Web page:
American women who volunteered for Vietnam did so for many reasons. Many did it out of loyalty to their country. They wanted to be like their fathers or be the female counterpart of Audie Murphy or John Wayne. Some just wanted to go for the adventure – to avoid having to settle down and get married. Others thought it was a way to test and challenge themselves professionally. Some were already in the military, and it was a great way to climb that ladder. Parents, somewhat accustomed to sending sons off to war, were much more cautious about sending their daughters. Although their daughters were of age and could make their own decisions whether to serve or not, it was still hard on the parents.*

Lynda Van Devanter saw her Vietnam experience as the worst and the best time of her life. She was stationed at the hospitals in Pleiku and Qui Nhon. She witnessed death and destruction like no woman stateside could – seeing not only soldiers’ limbs being torn to pieces, but children’s as well.* She helped save lives, but more often than not, it seemed that all she could do was give comfort to those dying.

Agnes Reedy was also a nurse, and longed for the time when she could get back home to people who you expected to see die – old people and terminally ill people. Nothing prepared her for strong, handsome young men whose blood bubbled out from their chest, who she tried to save, only to see life fade out of them.* American women who went to Vietnam, same as the men, were forever changed by what they saw and did there.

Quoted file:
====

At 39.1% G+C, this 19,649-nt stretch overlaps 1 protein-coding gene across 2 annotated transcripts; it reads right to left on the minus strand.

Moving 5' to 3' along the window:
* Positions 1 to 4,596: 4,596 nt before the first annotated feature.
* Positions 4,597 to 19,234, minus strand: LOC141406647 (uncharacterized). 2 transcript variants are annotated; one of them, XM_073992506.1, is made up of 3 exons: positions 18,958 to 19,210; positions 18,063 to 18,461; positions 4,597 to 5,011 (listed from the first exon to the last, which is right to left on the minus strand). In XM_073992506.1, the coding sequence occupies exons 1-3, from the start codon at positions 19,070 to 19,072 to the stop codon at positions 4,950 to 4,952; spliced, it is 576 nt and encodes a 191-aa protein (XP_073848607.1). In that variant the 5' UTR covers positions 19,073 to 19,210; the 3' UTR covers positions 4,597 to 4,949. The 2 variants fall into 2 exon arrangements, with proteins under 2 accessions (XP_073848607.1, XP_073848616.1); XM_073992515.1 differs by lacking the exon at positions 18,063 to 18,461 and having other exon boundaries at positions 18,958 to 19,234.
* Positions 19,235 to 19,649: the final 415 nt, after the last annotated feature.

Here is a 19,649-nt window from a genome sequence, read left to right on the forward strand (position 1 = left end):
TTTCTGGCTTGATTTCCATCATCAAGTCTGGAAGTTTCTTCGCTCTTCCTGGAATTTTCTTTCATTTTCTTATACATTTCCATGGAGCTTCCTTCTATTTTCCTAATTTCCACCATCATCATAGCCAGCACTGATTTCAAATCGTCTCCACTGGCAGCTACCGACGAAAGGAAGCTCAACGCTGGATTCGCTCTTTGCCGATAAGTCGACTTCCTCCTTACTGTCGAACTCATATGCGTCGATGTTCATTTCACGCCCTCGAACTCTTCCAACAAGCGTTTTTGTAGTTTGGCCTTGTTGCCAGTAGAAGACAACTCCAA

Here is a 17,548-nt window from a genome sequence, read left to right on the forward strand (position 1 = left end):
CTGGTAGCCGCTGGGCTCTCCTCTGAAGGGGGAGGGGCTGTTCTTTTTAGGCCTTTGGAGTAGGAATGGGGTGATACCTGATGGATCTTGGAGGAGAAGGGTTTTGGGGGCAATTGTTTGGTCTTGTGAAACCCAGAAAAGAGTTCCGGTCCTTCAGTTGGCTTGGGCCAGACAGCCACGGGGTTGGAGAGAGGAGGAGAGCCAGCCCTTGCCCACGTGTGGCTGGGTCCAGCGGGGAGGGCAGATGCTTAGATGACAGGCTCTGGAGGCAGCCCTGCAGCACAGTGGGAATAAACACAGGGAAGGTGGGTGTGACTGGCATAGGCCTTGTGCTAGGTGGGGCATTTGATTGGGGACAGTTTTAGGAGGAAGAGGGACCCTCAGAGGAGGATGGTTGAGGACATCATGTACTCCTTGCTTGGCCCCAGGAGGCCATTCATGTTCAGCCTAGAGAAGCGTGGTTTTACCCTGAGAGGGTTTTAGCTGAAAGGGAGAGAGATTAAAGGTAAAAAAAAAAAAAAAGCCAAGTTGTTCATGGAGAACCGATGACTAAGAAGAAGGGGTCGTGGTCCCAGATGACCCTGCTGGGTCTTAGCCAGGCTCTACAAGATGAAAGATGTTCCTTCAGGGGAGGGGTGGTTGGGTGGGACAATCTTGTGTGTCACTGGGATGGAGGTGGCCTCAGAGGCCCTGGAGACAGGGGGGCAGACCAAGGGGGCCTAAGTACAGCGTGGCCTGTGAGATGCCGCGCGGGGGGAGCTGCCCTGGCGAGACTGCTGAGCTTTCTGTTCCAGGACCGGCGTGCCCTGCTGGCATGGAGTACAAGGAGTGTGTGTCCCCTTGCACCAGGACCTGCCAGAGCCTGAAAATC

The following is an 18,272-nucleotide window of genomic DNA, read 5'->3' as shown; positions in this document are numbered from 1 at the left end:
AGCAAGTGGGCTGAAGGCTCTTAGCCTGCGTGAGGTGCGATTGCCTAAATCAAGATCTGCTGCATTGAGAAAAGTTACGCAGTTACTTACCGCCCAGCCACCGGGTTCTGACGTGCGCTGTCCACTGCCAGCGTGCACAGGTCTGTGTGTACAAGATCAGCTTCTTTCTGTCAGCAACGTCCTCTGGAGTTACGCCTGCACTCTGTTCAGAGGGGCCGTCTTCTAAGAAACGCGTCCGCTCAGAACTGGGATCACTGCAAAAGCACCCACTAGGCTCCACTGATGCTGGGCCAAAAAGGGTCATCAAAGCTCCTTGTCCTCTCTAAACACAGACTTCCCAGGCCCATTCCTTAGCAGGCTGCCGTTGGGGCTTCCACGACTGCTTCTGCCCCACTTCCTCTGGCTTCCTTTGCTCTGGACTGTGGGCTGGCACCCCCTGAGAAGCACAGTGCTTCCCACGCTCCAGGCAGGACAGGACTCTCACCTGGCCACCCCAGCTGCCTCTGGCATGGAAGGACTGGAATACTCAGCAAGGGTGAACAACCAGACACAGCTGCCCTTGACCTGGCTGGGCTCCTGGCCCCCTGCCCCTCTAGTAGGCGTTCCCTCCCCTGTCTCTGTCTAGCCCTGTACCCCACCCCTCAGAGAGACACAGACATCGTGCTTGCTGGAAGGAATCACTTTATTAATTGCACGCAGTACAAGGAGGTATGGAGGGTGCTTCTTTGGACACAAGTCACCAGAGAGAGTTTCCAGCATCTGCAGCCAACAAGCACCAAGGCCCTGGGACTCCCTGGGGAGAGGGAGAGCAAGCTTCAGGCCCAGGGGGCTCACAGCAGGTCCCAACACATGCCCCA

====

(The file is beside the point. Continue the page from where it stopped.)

Vietnamese women at war

In Vietnam, the country where the war was actually being fought, women in the north and the south stood up and fought for their independence. Although the ingrained perception of a Vietnamese woman was to stick to her prime responsibility of raising her children and caring for her household, she also took on the responsibility of resistance by producing food so the soldiers could eat, and by fighting in the place of the men when they were either in battle or were already dead.*